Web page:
Placing virtually extinct species with feral cats in a fenced reserve sounds like a recipe for disaster.
But, as Dr Katherine Tuft, General Manager of environmental group Arid Recovery explained “The controlled process is really designed to fast track the natural selection process by enhancing the endangered species’ survival skills.”
The 123 square kilometre reserve, six hours drive from Adelaide and adjacent to BHP’s Olympic Dam project, is a world-class arid zone scientific reference site.
It was founded in 1997 by BHP employee John Read and his wife, Katherine Moseby.
Since then, with the financial support of BHP, the 1.8m high, 80 kilometre long wire fence has been built and maintained to create a safe haven for mainland-extinct animals.
These include the Greater Bilby and the Burrowing Bettong, a member of the kangaroo family.
“Step one was to remove the feral cats, foxes and rabbits from the reserve,” she said.
“But you can’t build a fence across the whole country and there are a lot of areas where these introduced predators exist.
“So a huge part of what we do is research and development of techniques to get some of the animals thriving outside of the fenced area.”
Until the project began, three of the four species protected by the fence did not exist on mainland Australia.
As a result, the endangered species don’t have the behaviours needed to avoid introduced predators, such as cats, foxes and rabbits - a weakness referred to as ‘prey naivety’.
The solution to overcoming prey naivety may seem harsh, but is proving effective.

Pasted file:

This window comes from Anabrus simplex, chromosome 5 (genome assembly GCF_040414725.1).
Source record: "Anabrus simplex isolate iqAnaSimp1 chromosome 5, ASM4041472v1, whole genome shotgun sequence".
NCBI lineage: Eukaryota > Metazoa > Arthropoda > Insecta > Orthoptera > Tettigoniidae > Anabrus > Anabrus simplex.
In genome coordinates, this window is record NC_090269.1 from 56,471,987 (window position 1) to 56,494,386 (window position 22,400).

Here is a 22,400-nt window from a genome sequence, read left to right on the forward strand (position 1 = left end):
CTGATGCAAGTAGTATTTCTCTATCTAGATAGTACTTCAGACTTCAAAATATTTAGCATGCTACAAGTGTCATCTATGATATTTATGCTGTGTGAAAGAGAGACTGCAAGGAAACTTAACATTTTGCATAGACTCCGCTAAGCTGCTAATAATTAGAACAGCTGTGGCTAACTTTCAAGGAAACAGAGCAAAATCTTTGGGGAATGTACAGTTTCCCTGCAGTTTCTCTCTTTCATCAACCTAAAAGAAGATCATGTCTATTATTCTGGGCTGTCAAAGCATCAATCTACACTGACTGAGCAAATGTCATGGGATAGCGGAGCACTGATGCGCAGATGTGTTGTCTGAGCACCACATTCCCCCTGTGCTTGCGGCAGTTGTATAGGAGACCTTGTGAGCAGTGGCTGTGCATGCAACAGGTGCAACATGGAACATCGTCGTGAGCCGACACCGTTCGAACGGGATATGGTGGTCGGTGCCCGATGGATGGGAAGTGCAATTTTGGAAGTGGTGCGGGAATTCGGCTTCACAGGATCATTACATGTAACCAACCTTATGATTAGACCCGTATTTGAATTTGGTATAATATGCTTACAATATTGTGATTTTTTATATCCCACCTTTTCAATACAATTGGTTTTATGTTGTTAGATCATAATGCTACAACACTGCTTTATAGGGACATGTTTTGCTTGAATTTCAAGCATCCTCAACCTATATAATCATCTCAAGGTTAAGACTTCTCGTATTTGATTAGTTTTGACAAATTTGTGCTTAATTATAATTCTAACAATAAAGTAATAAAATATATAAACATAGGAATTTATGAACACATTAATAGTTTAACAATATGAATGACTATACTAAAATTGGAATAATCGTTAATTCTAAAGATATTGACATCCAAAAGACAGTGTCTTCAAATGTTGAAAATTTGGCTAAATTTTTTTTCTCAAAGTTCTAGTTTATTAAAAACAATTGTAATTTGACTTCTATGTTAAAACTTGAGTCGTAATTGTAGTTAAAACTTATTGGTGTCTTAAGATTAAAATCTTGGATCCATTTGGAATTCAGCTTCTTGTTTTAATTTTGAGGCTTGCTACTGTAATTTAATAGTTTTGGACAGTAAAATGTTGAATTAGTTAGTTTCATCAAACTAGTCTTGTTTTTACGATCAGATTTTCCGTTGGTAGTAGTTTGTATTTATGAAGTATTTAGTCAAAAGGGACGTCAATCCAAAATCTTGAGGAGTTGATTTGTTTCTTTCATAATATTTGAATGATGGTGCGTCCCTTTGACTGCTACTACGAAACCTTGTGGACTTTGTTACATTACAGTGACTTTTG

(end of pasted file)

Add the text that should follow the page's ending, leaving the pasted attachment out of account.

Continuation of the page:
“What we do is put a small number of predators like the desexed cats into the reserve to expose the protected species to the predator.
“This way, without being overwhelmed by numbers, they learn about the habits of their predators.”
“So far they are showing behavioural change such as increased wariness in looking out for predators, and then running away quicker, which is pretty exciting,” she said.
By trying to fast-track natural selection, the Arid Recovery team are trying to provide the animals with the smarts to survive outside the fence.
Thanks to the reserve, there are now eight thousand Burrowing Bettong and more than a thousand of both the Greater Bilby and Western Barred Bandicoot, along with five hundred Greater stick-nest rats.
“It’s a bit like the animal version of Rocky as we train these nearly extinct creatures to fight back against a foe that was introduced around 200 years ago.
“They understandably failed the first battle but we are trying to train them up for the next one,” she said.
Starting in 2018 this ‘survival of the fittest’ training will be extended with the introduction of a native predator, the Western Quoll.
A small spotted carnivore, the Western Quoll used to exist cross 70% of the mainland but today is only found in a small part of Western Australia.
Dr Tuft said, “We are trying to give the creatures an edge and some extra strength so they can eventually make it outside the wire.”